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FTC ruling bans noncompetes, impact on equipment rental industry to be determined

By Stephen Elliott

April 28, 2024

U.S. Federal Trade CommissionThe U.S. Federal Trade Commission issued a final rule banning noncompete agreements, but how and if it impacts the equipment rental industry is still to be determined.

The FTC said the ban is protecting the fundamental freedom of workers to change jobs, increase innovation and foster new business formation. The commission vote to approve the issuance of the final rule was 3-2. The final rule will become effective 120 days after publication in the Federal Register, according to the FTC.

“Noncompete clauses keep wages low, suppress new ideas, and rob the American economy of dynamism, including from the more than 8,500 new startups that would be created a year once noncompetes are banned,” said Lina Kahn, FTC chair. “The FTC’s final rule to ban noncompetes will ensure Americans have the freedom to pursue a new job, start a new business, or bring a new idea to market.”

According to Reuters, lawsuits have already been filed to block the new FTC rule, including a complaint by the U.S. Chamber of Commerce. The challenges are likely to delay the rule’s implementation, which is set to take effect in August.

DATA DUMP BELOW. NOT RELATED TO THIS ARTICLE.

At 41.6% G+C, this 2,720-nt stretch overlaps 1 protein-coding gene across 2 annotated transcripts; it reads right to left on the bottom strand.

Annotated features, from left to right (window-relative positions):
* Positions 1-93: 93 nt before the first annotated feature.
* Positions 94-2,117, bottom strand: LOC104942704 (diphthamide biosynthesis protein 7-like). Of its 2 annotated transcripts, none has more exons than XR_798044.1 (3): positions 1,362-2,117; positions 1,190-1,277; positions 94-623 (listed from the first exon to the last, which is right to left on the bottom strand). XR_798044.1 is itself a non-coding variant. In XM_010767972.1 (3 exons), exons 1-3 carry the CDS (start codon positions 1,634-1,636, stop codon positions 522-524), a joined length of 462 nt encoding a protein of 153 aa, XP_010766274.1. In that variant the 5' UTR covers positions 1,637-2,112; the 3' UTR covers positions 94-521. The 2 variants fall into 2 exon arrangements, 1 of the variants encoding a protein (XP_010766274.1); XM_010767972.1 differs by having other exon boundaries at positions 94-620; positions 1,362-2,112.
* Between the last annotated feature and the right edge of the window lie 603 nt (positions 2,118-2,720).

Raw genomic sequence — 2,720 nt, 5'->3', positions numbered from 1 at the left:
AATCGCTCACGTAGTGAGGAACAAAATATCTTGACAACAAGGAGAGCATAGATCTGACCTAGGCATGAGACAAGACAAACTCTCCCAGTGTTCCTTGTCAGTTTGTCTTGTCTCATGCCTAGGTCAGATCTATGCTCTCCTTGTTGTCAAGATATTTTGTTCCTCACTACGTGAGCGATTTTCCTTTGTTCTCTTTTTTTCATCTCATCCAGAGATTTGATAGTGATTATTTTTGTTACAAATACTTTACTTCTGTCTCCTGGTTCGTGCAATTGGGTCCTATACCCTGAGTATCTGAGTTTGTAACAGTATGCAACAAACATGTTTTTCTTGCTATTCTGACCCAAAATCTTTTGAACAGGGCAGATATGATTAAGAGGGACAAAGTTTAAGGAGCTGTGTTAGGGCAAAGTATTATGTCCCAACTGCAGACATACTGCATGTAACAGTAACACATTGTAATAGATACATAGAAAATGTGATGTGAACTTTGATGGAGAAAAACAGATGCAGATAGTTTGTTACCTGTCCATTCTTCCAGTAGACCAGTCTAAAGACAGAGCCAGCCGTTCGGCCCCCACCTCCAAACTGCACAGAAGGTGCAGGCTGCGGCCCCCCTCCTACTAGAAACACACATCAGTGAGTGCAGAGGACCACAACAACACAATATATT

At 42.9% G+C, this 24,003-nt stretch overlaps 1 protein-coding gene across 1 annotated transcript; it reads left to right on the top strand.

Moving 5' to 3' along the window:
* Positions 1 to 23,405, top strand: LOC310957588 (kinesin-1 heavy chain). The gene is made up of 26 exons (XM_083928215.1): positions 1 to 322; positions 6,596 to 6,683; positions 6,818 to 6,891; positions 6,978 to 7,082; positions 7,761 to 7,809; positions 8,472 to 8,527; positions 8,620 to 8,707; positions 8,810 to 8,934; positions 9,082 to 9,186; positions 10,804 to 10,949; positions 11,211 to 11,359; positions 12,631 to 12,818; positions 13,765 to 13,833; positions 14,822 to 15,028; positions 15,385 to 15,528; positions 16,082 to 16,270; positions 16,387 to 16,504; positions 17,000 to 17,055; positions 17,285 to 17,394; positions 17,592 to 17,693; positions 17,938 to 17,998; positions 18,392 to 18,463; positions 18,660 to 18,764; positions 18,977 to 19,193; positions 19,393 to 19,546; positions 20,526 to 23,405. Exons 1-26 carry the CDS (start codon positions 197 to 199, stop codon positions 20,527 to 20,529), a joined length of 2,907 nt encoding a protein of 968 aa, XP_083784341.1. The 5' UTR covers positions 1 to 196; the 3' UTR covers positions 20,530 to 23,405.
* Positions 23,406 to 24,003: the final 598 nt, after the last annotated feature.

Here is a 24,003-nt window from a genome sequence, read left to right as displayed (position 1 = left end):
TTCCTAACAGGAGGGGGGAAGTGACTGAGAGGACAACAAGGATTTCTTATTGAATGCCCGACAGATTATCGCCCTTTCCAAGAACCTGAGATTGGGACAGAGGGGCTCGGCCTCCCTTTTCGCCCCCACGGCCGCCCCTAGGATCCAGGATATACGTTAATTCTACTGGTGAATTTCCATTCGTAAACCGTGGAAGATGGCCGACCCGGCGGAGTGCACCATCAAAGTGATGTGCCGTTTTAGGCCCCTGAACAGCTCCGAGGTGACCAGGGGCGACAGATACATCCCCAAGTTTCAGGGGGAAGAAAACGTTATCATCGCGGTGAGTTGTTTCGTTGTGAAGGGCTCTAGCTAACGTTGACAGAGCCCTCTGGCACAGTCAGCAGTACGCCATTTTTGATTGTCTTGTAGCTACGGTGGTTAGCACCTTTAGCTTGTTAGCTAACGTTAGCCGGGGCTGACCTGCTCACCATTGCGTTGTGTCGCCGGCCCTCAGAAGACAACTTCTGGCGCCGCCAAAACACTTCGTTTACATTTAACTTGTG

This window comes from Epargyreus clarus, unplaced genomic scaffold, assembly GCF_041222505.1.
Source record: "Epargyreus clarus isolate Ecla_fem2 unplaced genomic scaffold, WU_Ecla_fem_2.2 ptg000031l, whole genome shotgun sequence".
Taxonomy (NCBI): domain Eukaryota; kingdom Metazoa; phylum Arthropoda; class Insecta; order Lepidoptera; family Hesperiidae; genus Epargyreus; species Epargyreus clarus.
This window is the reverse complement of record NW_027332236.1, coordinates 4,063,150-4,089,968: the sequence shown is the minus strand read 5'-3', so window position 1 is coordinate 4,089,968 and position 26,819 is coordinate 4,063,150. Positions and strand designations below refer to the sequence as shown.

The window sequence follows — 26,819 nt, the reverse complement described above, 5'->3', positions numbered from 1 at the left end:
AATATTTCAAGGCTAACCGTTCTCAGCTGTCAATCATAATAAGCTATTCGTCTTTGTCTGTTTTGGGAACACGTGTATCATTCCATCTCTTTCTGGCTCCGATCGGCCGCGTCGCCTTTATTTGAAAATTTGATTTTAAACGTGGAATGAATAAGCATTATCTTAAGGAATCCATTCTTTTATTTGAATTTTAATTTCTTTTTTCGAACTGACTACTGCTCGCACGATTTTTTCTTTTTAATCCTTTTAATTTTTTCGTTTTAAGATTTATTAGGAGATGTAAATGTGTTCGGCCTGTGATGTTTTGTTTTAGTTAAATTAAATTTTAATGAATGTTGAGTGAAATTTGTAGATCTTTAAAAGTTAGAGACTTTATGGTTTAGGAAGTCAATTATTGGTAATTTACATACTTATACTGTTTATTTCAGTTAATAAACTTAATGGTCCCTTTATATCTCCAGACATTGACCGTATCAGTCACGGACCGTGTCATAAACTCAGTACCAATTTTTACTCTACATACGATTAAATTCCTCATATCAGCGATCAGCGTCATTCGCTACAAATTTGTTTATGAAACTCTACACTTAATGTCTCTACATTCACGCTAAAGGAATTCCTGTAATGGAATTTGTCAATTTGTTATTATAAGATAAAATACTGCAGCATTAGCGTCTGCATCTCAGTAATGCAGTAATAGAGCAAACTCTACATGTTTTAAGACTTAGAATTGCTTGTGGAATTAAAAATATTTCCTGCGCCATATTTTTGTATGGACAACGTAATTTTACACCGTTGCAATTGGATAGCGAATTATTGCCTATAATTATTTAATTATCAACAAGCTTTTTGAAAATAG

Josh Nickell, ECP-SM, American Rental Association (ARA) vice president, equipment segment, offered some thoughts on the ruling and its potential impact on employees. On a broader scale, Nickell does not anticipate drastic shifts in the rental industry landscape. He said while the ruling might seem significant, its practical effects on the rental industry are likely to be limited, with the most successful companies continuing to rely on their cultural and operational strengths to attract and retain talent.

“States that have already limited or prohibited noncompetes have shown that the best companies do not rely solely on these agreements to maintain their workforce,” Nickell said. “A positive work environment and fair compensation are more effective at fostering employee retention than restrictive legal measures.

“Companies that succeed in creating a workplace where employees want to be, rather than feel obligated to stay, will continue to thrive,” Nickell continued. “For individuals, this ruling may offer increased professional flexibility. However, the presence of non-disclosure and non-solicitation agreements will likely play a part in limiting the ability to take your customer base to a competing company.”

Nickell said trust and loyalty are paramount in the rental industry and the change might increase the rewards for loyalty.

“Employees should weigh the benefits of potential opportunities against the stability and satisfaction provided by their current roles. Moving too frequently can disrupt customer relationships, which could ultimately hinder long-term professional success.”